The University of Utah’s Libby Gardner Hall is large enough to comfortably accommodate a 200-member choir, an 80-piece orchestra, and nearly 700 audience members. It is acoustically and aesthetically stunning, with a warm, rich reverb conveyed by wood panel walls arranged in a spectacular geometry.
For years, the school struggled to provide the hall with sound reinforcement for spoken word, solos, and non-classical musical forms that matched the splendor of unamplified instruments. That struggle ended with the purchase of a high-end K-Array mobile PA system.
Unfortunately, the system would be placed at different areas of the stage for different types of events which meant that well-balanced equalization in one location would be unbalanced at another.
A simple, cost-effective, and equally high-fidelity Symetrix Jupiter 12 DSP solved that problem by allowing straightforward selection of different equalization curves from authorized users’ smartphones and other Internet-connected devices via Symetrix’ ARC-WEB user interface.
“I joined the University of Utah faculty twelve years ago,” said David M. Cottle, music tech specialist and director of the electronic music and recording studios. “I was responsible for recording and sound reinforcement in our three performance halls.
“The first week I was here, I disconnected the existing speakers in Libby Gardner Hall, our premier performance space. The hall is built for acoustic performance, and the installed speakers did no more than muddy the speaker’s voice.
“From then on, we made announcements without a microphone until we could find a better solution. We started to investigate phased arrays, which have a wide horizontal, but narrow vertical pattern.
“The first system we tried was a clear improvement: extremely low feedback, even distribution, clear response across the spectrum, and very little reflection. But it was also flawed. It had weak low end, was noisier than I had hoped, and proved bulky to move.”
Salt Lake City-based Performance Audio stepped in with a better solution: a K-Array KK 200 full-range tower, KK S50 subwoofer, with KA 40 and KA 10 amplifiers, all in a stereo set.
“As expected, the K-Array system has the same positive properties as the previous phased array,” said Cottle. “Feedback is practically non-existent, and the dispersion is even and horizontal. The system controls the reverb in the room very well.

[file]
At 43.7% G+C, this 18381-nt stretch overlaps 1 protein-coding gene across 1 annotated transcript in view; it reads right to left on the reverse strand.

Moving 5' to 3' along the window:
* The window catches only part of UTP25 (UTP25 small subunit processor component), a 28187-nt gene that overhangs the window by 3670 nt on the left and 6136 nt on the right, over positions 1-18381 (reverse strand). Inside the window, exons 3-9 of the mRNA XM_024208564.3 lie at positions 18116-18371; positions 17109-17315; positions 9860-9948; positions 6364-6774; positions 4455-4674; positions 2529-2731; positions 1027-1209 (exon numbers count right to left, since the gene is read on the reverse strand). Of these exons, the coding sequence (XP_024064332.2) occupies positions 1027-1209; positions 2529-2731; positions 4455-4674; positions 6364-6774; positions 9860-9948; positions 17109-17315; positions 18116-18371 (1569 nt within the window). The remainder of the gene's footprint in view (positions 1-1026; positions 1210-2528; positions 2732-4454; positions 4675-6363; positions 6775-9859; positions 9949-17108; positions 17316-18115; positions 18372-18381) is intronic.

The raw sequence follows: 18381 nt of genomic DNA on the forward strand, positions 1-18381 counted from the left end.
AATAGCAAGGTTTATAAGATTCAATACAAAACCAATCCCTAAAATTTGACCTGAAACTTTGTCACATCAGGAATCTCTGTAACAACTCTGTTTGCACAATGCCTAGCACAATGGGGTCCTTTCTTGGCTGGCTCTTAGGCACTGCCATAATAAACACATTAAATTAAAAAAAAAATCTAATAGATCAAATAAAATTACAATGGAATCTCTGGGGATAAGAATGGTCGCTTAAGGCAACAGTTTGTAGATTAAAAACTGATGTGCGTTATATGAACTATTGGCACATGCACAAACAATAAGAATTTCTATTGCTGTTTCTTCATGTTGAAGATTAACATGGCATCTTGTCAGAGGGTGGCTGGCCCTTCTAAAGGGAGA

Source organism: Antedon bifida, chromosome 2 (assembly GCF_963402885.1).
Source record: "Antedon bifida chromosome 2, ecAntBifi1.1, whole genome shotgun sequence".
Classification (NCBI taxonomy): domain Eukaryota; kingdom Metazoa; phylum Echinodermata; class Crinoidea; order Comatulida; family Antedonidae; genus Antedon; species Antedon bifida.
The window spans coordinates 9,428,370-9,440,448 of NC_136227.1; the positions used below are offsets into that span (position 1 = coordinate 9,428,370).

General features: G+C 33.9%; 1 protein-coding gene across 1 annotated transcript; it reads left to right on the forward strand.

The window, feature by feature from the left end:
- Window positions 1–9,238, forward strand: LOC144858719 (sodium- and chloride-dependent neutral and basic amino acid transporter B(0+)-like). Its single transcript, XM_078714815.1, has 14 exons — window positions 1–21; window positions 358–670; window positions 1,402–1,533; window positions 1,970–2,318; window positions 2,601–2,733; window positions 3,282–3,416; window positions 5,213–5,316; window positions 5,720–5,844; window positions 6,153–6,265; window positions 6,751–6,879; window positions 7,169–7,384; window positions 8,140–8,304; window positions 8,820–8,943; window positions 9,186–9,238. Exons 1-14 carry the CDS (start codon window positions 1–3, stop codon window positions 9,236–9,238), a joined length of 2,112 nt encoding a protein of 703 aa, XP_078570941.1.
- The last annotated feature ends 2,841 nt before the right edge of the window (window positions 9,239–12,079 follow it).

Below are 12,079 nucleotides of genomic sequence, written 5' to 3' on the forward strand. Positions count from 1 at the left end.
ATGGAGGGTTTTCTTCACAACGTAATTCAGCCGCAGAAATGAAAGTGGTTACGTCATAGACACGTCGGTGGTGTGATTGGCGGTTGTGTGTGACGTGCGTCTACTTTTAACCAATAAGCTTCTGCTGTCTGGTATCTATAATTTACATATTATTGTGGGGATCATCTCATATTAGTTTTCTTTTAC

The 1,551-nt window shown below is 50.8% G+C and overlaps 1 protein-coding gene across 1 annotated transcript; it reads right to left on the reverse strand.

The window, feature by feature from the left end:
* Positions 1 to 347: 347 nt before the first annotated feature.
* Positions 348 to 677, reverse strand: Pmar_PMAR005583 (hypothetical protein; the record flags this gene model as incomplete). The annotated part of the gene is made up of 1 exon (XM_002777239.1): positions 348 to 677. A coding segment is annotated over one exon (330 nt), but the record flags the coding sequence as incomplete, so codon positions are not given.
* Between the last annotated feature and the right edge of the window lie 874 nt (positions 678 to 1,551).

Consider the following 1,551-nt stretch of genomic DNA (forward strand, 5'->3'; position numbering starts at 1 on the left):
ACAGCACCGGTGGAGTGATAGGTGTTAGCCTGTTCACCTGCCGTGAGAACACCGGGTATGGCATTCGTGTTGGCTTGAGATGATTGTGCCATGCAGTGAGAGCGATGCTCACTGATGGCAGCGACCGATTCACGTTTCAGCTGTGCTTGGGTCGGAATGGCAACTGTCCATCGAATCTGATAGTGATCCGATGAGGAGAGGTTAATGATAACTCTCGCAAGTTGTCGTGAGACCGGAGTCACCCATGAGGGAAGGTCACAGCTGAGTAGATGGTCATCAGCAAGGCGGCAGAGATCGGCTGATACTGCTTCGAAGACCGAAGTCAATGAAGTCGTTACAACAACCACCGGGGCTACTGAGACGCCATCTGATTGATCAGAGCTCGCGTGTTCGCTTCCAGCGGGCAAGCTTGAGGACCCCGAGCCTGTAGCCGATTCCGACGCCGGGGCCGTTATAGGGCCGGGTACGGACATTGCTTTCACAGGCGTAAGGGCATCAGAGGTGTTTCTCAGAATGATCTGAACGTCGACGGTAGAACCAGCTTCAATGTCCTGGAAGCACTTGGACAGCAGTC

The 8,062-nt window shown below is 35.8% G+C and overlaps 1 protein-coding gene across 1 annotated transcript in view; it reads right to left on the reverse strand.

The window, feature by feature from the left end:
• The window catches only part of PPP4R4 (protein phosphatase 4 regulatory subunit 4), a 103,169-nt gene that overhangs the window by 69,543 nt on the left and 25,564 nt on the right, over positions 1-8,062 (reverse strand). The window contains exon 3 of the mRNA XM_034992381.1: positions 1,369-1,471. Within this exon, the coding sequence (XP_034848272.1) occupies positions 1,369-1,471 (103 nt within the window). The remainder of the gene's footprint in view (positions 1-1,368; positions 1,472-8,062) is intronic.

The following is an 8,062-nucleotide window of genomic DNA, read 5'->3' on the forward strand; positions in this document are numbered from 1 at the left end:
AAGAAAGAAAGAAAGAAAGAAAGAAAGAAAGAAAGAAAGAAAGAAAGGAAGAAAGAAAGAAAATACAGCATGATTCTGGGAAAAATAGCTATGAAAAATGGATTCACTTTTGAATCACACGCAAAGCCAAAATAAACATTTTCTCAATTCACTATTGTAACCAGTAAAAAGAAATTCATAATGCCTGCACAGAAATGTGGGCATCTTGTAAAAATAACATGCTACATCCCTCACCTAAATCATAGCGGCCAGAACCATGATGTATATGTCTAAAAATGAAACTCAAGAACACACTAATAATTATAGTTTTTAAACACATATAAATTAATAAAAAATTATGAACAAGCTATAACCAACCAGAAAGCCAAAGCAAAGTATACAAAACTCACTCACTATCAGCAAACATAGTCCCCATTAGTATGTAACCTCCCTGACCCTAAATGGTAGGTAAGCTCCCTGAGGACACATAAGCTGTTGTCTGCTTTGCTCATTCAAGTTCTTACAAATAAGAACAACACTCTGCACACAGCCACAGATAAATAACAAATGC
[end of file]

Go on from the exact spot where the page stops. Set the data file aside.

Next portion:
“But in addition, the K-Array subs are solid enough for occasional student talent shows and the system is quieter, and easier to move.”
When the new system would be used as the primary source of sound for a performance, it would have to be located toward the front edge of the stage. In contrast, when the system would be used to augment a mostly-acoustic performance, it would be located behind the performers.
“When located behind the performers, the sound is less like a PA and more like a richer, blended ensemble,” explained Cottle. “For example, a mic’d piano with orchestral accompaniment isn’t noticeably louder. It can simply be heard with all the other instruments.”
However, the system gets a pronounced low-frequency buildup when located behind the performers.
“By providing the school with a Symetrix Jupiter 12 app based turn-key DSP, we were able to give them the EQ curves to match the two locations, along with the flexibility to accommodate other positions should they need them in the future,” said Jake Peery, system design and installation expert with Performance Audio and the individual responsible for designing Libby Gardner Hall’s new reinforcement system.
The system currently uses eight of the Jupiter 12’s twelve inputs and two of its four outputs. Many of the inputs combine using Symetrix’ sophisticated automixing algorithm, and mixer inputs accommodate larger, multi-mic performances. A hardwired Symetrix ARC-2e wall panel remote controls the volumes of two Sennheiser G3 wireless microphones used for announcements and spoken-word events.
In addition, Peery used Symetrix ARC-WEB to give Cottle and other authorized users control of the system from their smartphones, iPads, or other Internet-connected devices.
“They can select the proper EQ curves for the loudspeaker locations and control the volumes of the wireless microphones or other inputs right from their phones,” said Peery. “They really liked that idea.”
Since the new system’s installation, Cottle has received numerous compliments from faculty, students, and audience members.
“The other night, we mixed a jazz band, which is one of the most difficult ensembles to control, even without a PA,” he said. “The Director said that it was the best the band had ever sounded in Libby Gardner Hall. The solos were present, but not piercing, and the rhythm section sounded homogeneous.”